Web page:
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Today seems to be the day for Missouri NSA stories! Salon is reporting that an AT&T network operations center in Bridgetown, MO, (a St. Louis suburb) has had a secret room since 2002 being used by a government agency:
In interviews with Salon, the former AT&T workers said that only government officials or AT&T employees with top-secret security clearance are admitted to the room, located inside AT&T’s facility in Bridgeton. The room’s tight security includes a biometric “mantrap” or highly sophisticated double door, secured with retinal and fingerprint scanners. The former workers say company supervisors told them that employees working inside the room were “monitoring network traffic” and that the room was being used by “a government agency.”
The details provided by the two former workers about the Bridgeton room bear the distinctive earmarks of an operation run by the National Security Agency, according to two intelligence experts with extensive knowledge of the NSA and its operations. In addition to the room’s high-tech security, those intelligence experts told Salon, the exhaustive vetting process AT&T workers were put through before being granted top-secret security clearance points to the NSA, an agency known as much for its intense secrecy as its technological sophistication.
Fortunately, the NSA says it ” takes its legal responsibilities seriously and operates within the law,” so there’s probably nothing to worry about.
That’s probably the only time you’ll ever see that headline on TLF, but my hometown paper has a front page article describing how Missouri telecom regulators have subpoenaed AT&T for details on any information they might have shared with the NSA:
The subpoenas, along with a growing number of legal challenges here and elsewhere, set the stage for confrontations between civil liberties and national security – and between state and federal governments.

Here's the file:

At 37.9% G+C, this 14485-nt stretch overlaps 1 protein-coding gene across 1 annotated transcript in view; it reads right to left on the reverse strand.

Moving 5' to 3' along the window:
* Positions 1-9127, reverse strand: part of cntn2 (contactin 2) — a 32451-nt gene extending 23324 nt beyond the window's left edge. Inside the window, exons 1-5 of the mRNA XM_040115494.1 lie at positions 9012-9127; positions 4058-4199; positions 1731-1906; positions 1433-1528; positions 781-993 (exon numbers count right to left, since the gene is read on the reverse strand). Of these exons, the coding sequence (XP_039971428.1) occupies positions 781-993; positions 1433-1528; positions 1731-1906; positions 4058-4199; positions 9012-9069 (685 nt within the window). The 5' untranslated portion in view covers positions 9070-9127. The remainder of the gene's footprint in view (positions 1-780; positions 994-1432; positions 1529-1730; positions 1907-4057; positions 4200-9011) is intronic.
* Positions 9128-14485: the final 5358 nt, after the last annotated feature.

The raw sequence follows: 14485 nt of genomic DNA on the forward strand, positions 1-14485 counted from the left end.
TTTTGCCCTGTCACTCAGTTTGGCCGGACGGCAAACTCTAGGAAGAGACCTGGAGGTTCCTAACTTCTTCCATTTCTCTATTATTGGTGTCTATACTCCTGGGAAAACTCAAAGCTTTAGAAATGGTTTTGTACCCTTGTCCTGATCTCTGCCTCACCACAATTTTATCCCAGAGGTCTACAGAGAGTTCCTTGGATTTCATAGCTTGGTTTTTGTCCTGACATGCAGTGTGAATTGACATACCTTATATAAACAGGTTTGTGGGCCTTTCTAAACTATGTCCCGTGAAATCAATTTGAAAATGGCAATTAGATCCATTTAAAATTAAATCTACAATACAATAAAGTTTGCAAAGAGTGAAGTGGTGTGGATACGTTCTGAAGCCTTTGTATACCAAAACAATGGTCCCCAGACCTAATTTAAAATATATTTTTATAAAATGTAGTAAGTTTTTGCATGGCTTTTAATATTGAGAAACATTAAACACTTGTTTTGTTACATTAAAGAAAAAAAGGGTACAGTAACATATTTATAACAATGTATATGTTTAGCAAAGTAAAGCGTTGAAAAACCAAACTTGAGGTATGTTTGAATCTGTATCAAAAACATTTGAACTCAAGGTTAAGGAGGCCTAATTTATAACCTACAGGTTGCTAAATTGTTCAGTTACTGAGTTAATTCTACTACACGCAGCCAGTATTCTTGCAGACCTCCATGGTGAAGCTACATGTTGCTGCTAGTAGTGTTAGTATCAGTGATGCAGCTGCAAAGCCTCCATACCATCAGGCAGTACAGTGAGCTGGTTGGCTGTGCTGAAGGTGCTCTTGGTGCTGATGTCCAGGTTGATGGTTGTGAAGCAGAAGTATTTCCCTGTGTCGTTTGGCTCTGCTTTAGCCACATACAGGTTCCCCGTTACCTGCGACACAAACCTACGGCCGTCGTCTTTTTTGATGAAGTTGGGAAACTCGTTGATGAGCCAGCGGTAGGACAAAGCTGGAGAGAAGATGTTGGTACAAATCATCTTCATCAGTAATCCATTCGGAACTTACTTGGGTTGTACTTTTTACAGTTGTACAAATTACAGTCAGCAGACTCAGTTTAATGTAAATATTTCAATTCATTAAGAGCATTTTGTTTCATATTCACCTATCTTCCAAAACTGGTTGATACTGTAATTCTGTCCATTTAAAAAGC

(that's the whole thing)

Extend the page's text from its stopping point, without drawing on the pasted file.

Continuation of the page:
The challenges accuse the government of abusing anti-terrorism laws, and AT&T of allowing government agencies to monitor millions of phone calls and e-mails without legal authority.
For its part, AT&T says it is in a tough spot – the company says it is bound by national security laws not to reveal what it might have done.
Confrontation of some sort seems all but certain. The regulators served their subpoenas Monday after receiving a letter last week from AT&T that says the company cannot and will not answer any questions.
Frankly, I hope AT&T’s spot gets a lot tougher before this is all over. Maybe next time they’ll take the high road like Qwest and tell the NSA to come back when they have a warrant.
In my my recent post on the DMCA, I cited the creation of a Linux DVD player as an example of innovation. Randy Picker responds:
No, certainly the DVD example isn’t evidence of stifling innovation. The DVD example is a choice, nothing more than that. I have little doubt that the DVD format creators could have made it possible to have DVDs played in a Linux environment.